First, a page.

The Covid-19 pandemic has spread across the globe at lightning speed, with massive consequences. Our lives and societies have been suddenly transformed. Many of us have a sense that when the first wave of the pandemic has passed, so much will be different.
As my country, Denmark, was going into lockdown in an effort to limit the spread of the virus, I initiated a shared document , inviting researchers and practitioners in the HCI and interaction design community to propose how we might use our resources and competences to contribute, both in the immediate crisis and in the phases that follow. Within a matter of hours, peers from all parts of the globe were sharing constructive and critical proposals and perspectives. In this article, I reflect on how these proposals offer useful perspectives on the current moment, and how the crisis may prompt or force us to break with how we have done things in the past. Broadly speaking, the proposals fall into three categories:
|In the wake of the Covid-19, face shields are now being produced in the Ars Electronica Center's MaterialLab using 3D printers.|
- What can we do right now to help? The immediate question that pops to mind for many people is whether we can do something immediately to push the needle in the right direction. The most-discussed topic in the document is fabrication, for example, 3D printing protective gear, medical components, and even makeshift ventilators in a time when these supplies are in massive demand. Moreover, contributors offer ways in which current and novel initiatives can ensure crisis coordination, support communication and combat misinformation, mitigate the social isolation and psychological isolation that result from countrywide quarantines, and help create interfaces and infrastructures for tracing and limiting the spread of the virus.
- How can we contribute to shaping the new normal? While the situation is dire in many countries, this, too, shall pass, and societies will reopen. But what will the new normal look like, and how can we help shape it? Some contributors focus on the particular toolsets and mindsets we have for imagining and designing for the near future, exemplified in methods such as scenarios, design fictions, and participatory design involving the people with whom we will share this future world. Other proposals are more concrete, such as supporting and developing new forms of remote work and remote social communication, reshaping our cities through urban infrastructures and smart city initiatives, and, in a more direct response to the threat of epidemics, increasing our efforts to develop better systems for science labs and sharing scientific findings.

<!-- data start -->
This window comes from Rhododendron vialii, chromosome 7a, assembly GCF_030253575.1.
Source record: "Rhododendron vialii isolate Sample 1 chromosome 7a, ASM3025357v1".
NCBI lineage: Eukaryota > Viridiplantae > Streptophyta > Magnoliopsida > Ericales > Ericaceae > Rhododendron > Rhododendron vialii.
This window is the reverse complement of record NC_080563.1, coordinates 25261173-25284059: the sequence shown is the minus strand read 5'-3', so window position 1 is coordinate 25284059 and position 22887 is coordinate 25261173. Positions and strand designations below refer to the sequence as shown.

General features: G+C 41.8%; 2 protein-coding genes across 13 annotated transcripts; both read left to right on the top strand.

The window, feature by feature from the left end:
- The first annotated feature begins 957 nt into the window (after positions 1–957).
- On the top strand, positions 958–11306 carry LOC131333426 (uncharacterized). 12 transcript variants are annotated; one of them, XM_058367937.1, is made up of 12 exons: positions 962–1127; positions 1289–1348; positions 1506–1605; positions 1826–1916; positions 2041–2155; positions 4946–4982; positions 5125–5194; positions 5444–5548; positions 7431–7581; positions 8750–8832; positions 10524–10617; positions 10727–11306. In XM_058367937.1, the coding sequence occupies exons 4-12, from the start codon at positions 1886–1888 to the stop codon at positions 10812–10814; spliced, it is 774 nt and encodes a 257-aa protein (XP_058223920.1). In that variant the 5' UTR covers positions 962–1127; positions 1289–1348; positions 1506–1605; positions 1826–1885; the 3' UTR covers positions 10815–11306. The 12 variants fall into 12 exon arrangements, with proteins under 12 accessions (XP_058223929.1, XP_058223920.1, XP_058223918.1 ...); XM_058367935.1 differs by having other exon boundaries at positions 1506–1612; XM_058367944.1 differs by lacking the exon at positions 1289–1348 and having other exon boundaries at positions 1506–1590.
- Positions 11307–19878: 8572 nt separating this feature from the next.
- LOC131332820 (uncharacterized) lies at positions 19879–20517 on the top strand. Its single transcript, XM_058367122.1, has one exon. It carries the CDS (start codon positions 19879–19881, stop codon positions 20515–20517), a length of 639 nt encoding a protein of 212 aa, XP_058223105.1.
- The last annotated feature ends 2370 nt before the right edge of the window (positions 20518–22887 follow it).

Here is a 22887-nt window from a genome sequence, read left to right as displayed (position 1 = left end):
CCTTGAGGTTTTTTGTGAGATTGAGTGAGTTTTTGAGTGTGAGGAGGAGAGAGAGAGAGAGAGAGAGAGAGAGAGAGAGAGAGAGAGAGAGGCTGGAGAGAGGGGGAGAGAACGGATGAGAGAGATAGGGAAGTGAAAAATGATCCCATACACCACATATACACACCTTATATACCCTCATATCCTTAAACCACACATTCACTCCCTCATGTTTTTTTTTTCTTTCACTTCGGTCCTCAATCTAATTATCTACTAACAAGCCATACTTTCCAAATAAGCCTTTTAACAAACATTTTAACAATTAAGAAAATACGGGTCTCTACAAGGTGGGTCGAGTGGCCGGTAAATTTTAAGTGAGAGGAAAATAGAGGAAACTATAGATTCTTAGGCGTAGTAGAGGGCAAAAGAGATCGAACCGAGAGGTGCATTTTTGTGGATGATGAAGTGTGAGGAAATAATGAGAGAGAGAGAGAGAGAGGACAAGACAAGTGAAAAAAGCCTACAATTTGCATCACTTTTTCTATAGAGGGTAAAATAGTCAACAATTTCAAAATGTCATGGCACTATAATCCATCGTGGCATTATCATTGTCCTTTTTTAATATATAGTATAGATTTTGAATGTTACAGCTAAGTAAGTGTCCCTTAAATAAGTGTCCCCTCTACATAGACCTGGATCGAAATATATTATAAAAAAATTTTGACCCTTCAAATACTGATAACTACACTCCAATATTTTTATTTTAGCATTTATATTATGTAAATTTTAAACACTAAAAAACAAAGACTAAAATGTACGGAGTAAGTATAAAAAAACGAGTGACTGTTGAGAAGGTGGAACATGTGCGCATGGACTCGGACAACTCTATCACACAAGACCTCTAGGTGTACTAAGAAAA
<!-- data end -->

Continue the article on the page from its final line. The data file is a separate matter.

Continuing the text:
- How are our lives changing as a result of the crisis? A third set of contributions revolves around understanding and reflecting on how the crisis impacts our lives and societies. These span from studying how existing technologies are employed, hacked, and reappropriated to cope with the suddenly different circumstances under which we live and work, to developing art and culture for the crisis, both in terms of rethinking how art can be shared without physical co-presence and also how it can help us reflect upon the crisis. This set also includes broader explorations of what appears to be a radical shift in our world, such as ethnographic studies of the shift from the pre-pandemic to the post-pandemic world, and inquiries into the wider politics of technoscience in the pandemic and its aftermath. These prompt us to consider how technology is intertwined with politics and power relations. We are quick to jump to technological solutions, but we should also consider if and when technology is the answer, or if it might even exacerbate crises.
Reflecting on the discussions that unfold in and around the multitude of proposals, it is evident that there is in our community an urgent desire to help change things for the better. It is also clear that we should uphold our traditions and fora for balancing constructive efforts with critical considerations of what better means, to whom and in which context.
Peter Dalsgaard is a professor of interaction design at Aarhus University and director of the Center for Digital Creativity. His work explores the design and use of digital systems from a humanistic perspective, with a focus on collaborative design and creativity. firstname.lastname@example.org
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